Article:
"89 years have passed since Thomas Parnell (...) wanted to demonstrate to the students the liquid nature of pitch. When it is cold, this material is so hard it could be hammered; nonetheless it is still a liquid. Now, to show that a material is liquid, there is nothing better to pour it into a funnel to see it drip. In fact, the pitch really does that: however, a little slower than the liquids we are used to. Today those students (who in the meantime we presume graduated, besides those as dense as the pitch) have seen just 8 drops falling, with the patient yet incessant rate of a drop every six-twelve years.
Mainstone took charge of the experiment on his 2nd day of work, in 1961, and today still waits to see his first drop fall: the poor man was never present when it happened.
Unfortunately, even if a drop takes a few lustra to form, it only takes 1/10 of a second to fall - 3 billions times less than what it takes to become a drop. The probability of catching the moment in which the drop falls are quite low, especially if you think that people have other things to do - sleeping, taking a shower, combing their hair and go out to dinner with their friends, presumably laughing if some of them complains of how boring their job is.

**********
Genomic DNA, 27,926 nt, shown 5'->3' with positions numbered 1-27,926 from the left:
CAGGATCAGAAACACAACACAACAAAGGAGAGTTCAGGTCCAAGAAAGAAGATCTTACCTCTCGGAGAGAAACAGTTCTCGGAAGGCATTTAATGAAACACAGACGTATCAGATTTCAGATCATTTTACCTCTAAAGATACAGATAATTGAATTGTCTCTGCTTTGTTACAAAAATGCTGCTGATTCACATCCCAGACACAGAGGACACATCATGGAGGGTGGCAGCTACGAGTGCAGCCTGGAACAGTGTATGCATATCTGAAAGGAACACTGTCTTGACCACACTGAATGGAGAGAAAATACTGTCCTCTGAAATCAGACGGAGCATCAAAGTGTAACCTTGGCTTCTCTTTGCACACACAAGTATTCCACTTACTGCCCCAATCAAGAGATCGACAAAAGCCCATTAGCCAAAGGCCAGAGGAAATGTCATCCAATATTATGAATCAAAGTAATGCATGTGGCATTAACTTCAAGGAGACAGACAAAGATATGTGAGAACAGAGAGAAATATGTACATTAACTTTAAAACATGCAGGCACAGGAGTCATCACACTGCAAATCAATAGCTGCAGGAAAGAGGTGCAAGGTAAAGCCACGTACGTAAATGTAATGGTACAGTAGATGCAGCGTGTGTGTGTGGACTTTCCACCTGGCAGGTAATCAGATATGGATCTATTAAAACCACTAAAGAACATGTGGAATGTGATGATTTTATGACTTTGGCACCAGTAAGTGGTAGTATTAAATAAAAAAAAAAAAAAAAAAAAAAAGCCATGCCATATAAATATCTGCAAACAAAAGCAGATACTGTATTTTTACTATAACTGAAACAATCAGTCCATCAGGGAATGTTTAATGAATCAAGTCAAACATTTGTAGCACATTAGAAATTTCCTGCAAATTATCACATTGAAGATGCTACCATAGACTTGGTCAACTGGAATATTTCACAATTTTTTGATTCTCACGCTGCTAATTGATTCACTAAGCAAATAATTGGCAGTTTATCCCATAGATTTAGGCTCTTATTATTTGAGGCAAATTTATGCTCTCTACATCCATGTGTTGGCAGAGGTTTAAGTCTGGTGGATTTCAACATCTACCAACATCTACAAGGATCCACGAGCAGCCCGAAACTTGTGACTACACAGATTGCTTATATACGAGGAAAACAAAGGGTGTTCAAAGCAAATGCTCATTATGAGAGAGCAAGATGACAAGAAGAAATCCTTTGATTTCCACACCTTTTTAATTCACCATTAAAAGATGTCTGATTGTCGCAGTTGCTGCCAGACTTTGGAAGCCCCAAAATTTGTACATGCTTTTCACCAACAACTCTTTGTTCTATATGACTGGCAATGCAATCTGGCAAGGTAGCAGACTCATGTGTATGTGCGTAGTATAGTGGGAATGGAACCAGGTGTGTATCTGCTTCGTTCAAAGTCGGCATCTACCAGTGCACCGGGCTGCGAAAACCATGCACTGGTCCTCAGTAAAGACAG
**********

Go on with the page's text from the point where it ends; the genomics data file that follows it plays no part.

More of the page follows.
Thinking he was clever, in the '90s Mainstone installed a webcam in front of the funnel, to record all day and night and finally assist to the moment a drop falls, if not live, at least on streaming.
But destiny had been twice as cruel with this man.
First, causing a malfunction to the camera exactly that night in 2000 in which the drop number 8 met its fate and fell from the exit of the funnel. Then, allowing a camera, at last, to record the moment a drop succumbed to the law of gravity, and eventually fell.
But not in Brisbane.
Instead, exactly on the other side of the globe: in Oxford, where in 1944 an analogous experiment to the Australian one was set up.
The 70-years-old Mainstone, however, does not surrender; he has already found among his colleagues of Queensland someone who, after his death, will keep following the experiment."

- Marco Malvaldi, "L'infinito tra parentesi"

Translation by me, because apparently this book has not been translated in English so I apologize for any eventual mistake. It's 1:23AM, I'm tired but I truly wanted to share this piece from a book I'm loving. I can't wait to finish it so I can write a decent review. It's truly a pity that we don't seem to have an English version of this book.

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